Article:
After my father died, there was a year of pure incomprehension—a novocained horror that no word or thought possessed enough truth to penetrate. Through the spiraling cord of the dun-colored dorm room telephone I heard my mother say: He’s gone, and my childhood, which was everything I had known up until that moment, simply disappeared over a cliff. I had no idea I would never see it again.
When grief finally descended, its enormity enveloped me entirely. I was 19. To try to speak of what I felt was beyond imagining. To speak of it would be to open my throat to the emptiness I now knew to be swinging beneath all things at all times. To speak of it would be to acknowledge my father’s unbeing. It would be like throwing dirt into his grave, on top of him, tossing dirt into his face. To speak of it was to give my permission that he no longer be. This was the thing that was unthinkable.
Those long years of my twenties, when I lived in a young adult’s body with the mind of a teenager and the gravid heart of a bitter old woman, there were exactly two occasions on which words comforted me. The first happened about a year after my father’s death. I was visiting his church, the Unitarian Universalist congregation of Winston-Salem, North Carolina. It was a new year service, in which the joys and sorrows of the past year were invited to be shared and acknowledged. In this room there were faces I had known almost all my life. I wanted to stand and witness. I hadn’t known about the annual ritual and had nothing prepared. I stood and my voice shattered out in a crazed jangle. My deep, involuntary sobs rang against the walls like a fire alarm. One of my father’s dearest friends ran over and threw her arms around me from behind my chair, rocking me until I could become quiet. It took awhile.
Moments after the service ended, a woman I had never seen before came right up to me, took me by the shoulders, and looked straight into my eyes. “After my father died,” she said, “It took me ten years to speak of him without crying.” She enfolded me in a warm, tight hug. I struggled for the breath to thank her. I don’t know who she was and I never saw her again.
Several years later, I was working for The Sun Magazine in Chapel Hill. Sometimes, when I came to pick up manuscripts, I would sit in the back of the office and read back issues. Once I happened upon an essay written by my friend and boss, editor Sy Safransky. He spoke movingly about both his fragmented and troubled relationship with his forbidding, traditional Jewish father, and the utter shock and desperate sorrow he felt when the old man died. The essay ended with an old saying that my memory says came from the Persians: “You have to dig deep to bury your daddy.” Even the ancient ones had known my sadness.
This week—twenty-four years after my dad’s death—I have been in Bali, at a hoopdance retreat I help facilitate each year. And though every hoop gathering is special, something different is possible here. I feel it now.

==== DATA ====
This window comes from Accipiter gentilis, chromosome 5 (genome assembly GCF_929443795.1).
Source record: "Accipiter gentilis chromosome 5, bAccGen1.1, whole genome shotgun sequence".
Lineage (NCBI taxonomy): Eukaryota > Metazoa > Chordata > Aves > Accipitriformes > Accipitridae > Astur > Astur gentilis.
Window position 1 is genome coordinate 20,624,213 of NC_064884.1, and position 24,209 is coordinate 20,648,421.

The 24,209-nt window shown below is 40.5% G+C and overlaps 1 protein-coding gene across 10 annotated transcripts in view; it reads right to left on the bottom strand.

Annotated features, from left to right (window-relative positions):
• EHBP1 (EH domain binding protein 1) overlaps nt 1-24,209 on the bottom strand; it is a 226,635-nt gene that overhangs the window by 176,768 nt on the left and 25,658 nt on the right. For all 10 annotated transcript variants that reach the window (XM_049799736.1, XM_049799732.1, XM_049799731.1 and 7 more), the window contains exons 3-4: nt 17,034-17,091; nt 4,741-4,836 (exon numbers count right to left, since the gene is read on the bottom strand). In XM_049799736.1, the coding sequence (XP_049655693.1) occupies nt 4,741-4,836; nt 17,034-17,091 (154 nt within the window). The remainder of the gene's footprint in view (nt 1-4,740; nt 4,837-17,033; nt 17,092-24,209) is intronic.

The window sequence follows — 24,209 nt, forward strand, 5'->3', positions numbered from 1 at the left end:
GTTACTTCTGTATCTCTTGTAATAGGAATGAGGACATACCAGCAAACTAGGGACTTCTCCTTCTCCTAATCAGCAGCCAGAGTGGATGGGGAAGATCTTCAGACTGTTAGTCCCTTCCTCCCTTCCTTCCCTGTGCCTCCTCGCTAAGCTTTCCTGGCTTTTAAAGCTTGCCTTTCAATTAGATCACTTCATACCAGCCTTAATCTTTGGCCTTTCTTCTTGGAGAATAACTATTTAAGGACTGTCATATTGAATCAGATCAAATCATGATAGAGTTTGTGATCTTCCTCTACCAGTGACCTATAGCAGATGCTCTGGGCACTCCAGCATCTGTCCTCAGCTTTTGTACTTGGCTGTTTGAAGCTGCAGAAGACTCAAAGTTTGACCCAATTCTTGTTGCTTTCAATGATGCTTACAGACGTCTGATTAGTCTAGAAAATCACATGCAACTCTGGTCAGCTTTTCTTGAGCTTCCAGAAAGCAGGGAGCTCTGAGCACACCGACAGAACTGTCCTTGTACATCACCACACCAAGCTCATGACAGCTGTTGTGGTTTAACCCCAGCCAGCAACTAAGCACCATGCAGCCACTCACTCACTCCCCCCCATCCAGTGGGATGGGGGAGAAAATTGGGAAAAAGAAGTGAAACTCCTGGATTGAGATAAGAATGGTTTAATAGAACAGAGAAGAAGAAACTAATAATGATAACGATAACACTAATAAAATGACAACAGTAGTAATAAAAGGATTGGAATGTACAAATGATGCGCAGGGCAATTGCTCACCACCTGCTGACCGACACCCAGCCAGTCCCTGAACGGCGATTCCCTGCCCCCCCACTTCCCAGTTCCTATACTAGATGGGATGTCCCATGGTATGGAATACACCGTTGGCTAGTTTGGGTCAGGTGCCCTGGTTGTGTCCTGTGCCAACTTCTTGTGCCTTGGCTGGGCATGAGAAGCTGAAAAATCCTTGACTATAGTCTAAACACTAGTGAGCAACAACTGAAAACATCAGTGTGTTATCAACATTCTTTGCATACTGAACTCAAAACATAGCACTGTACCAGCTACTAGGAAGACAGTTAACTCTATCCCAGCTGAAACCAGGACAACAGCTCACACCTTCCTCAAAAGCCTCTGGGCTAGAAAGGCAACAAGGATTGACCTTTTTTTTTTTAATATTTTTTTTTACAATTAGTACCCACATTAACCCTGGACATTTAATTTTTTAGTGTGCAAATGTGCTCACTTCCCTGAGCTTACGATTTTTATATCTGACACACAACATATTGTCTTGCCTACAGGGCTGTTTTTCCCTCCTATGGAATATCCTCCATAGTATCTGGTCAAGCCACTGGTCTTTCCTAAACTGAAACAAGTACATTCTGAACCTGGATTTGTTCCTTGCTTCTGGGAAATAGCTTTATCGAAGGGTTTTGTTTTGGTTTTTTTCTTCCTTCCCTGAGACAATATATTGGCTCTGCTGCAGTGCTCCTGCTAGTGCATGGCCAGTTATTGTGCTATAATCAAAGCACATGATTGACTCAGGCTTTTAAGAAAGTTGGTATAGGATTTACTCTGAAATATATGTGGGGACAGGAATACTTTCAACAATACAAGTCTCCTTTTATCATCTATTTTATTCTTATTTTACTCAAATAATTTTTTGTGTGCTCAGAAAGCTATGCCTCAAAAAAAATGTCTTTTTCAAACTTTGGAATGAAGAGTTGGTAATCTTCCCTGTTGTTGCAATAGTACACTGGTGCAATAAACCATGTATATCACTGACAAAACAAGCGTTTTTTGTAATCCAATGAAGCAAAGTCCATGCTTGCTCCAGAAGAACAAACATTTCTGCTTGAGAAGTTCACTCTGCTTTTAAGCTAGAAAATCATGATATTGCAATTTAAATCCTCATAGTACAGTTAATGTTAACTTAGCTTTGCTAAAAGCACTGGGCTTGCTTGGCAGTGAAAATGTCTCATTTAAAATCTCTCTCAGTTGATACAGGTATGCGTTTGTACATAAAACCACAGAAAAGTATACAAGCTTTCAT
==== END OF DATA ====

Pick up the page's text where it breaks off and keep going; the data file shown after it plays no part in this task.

The container, the metaphysical phenomenon of energetic space, that spirals out of our gathering here is strong and gentle enough to allow the long-buried water table of my grief to move and flow again, tasting as pure as it did the day it first poured through me. There is no real logic or sensible explanation in this. It somehow comes from the land, from the gods in this land, from the deeply gentle people who live in this enchanted place, and from the dreams and love my fellow hoopers bring and surround me with here.
Looking at it from a practical standpoint, there is no good reason to travel to Bali—or, really, anywhere. In many ways our world is imploding. There are many more things in life that would seem, from many or even most perspectives, to be much more pressingly important to attend to. You won’t find me arguing on that front.
But when it comes to the art of healing, there is mystery, unpredictability, strangeness, and the containment of radically divergent truths. I don’t even fully understand what is happening to me here, or how. I do know that for a long time I have felt that the terrible, sickening shadow left by my father’s disappearance from this world, which felt wrong on all imaginable levels, has hung too heavily over the light of his being, which lit the world for fifty wonderful years.
Ever since I can remember, I’ve felt an obscure but overpowering sadness when I see a man dining alone at a restaurant. Especially, somehow, if it’s a man who seems to find pleasure in his meal, in his single glass of wine. As a waitress I had to hold back tears a few times over the years, serving men like this in my section.
Tonight, as I received a reflexology treatment on my danced-out feet, I suddenly saw in my mind’s eye an intersection in my old hometown, and the shiny black exterior of a bar and grill my dad was particularly fond of. It was one of the places we’d hit for dinner when my brother and I spent the night with him, a couple of times a week for some ten years. And suddenly it struck me…the other five nights a week. My dad was the man eating alone in the restaurant. Enjoying his meal, certainly, enjoying his one glass of white wine. But alone.
As I lay on the table, my tears falling into the bowl of flowers beneath my face, I decided that tonight I would roll up to the heavy door of First Street Bar and Grill, and pull it open. I would see a handsome, blue-eyed man, about fifty years old maybe, sitting alone at the bar with a salad and a basket of bread, the top button of his white starched dress shirt undone, his blue striped tie slightly loosened. His light brown hair going a little gray at the temples. His bright, intelligent, open expression. And I decided I would walk in, sit down next to him, order myself a large ginger ale—with lime—and turn to him, and start a conversation.